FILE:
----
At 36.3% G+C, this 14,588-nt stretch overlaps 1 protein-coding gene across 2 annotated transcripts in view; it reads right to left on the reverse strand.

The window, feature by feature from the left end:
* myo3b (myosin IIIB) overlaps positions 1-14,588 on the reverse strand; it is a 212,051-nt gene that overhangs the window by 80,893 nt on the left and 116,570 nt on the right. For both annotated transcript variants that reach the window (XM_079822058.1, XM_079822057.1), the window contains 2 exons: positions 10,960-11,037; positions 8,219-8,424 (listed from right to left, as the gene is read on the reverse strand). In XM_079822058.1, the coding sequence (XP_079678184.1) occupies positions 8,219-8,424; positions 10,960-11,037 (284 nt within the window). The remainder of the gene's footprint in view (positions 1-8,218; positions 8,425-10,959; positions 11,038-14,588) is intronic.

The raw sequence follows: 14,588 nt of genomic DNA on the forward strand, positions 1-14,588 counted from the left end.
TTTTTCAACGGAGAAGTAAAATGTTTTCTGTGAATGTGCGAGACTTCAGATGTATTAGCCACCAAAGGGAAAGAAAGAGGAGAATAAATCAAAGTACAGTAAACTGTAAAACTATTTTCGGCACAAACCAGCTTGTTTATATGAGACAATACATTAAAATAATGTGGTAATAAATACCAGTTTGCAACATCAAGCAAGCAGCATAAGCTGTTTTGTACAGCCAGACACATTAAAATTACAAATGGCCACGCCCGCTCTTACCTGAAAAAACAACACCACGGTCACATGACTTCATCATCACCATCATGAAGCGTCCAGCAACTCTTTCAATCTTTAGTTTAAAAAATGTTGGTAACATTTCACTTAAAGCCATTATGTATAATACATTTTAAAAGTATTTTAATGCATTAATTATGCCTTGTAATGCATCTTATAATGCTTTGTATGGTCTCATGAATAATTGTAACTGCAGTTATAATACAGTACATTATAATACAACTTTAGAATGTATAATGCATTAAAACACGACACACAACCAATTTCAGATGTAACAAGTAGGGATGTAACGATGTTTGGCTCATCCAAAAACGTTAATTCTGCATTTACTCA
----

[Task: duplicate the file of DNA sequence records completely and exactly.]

At 36.3% G+C, this 14,588-nt stretch overlaps 1 protein-coding gene across 2 annotated transcripts in view; it reads right to left on the reverse strand.

The window, feature by feature from the left end:
* myo3b (myosin IIIB) overlaps positions 1-14,588 on the reverse strand; it is a 212,051-nt gene that overhangs the window by 80,893 nt on the left and 116,570 nt on the right. For both annotated transcript variants that reach the window (XM_079822058.1, XM_079822057.1), the window contains 2 exons: positions 10,960-11,037; positions 8,219-8,424 (listed from right to left, as the gene is read on the reverse strand). In XM_079822058.1, the coding sequence (XP_079678184.1) occupies positions 8,219-8,424; positions 10,960-11,037 (284 nt within the window). The remainder of the gene's footprint in view (positions 1-8,218; positions 8,425-10,959; positions 11,038-14,588) is intronic.

The raw sequence follows: 14,588 nt of genomic DNA on the forward strand, positions 1-14,588 counted from the left end.
TTTTTCAACGGAGAAGTAAAATGTTTTCTGTGAATGTGCGAGACTTCAGATGTATTAGCCACCAAAGGGAAAGAAAGAGGAGAATAAATCAAAGTACAGTAAACTGTAAAACTATTTTCGGCACAAACCAGCTTGTTTATATGAGACAATACATTAAAATAATGTGGTAATAAATACCAGTTTGCAACATCAAGCAAGCAGCATAAGCTGTTTTGTACAGCCAGACACATTAAAATTACAAATGGCCACGCCCGCTCTTACCTGAAAAAACAACACCACGGTCACATGACTTCATCATCACCATCATGAAGCGTCCAGCAACTCTTTCAATCTTTAGTTTAAAAAATGTTGGTAACATTTCACTTAAAGCCATTATGTATAATACATTTTAAAAGTATTTTAATGCATTAATTATGCCTTGTAATGCATCTTATAATGCTTTGTATGGTCTCATGAATAATTGTAACTGCAGTTATAATACAGTACATTATAATACAACTTTAGAATGTATAATGCATTAAAACACGACACACAACCAATTTCAGATGTAACAAGTAGGGATGTAACGATGTTTGGCTCATCCAAAAACGTTAATTCTGCATTTACTCA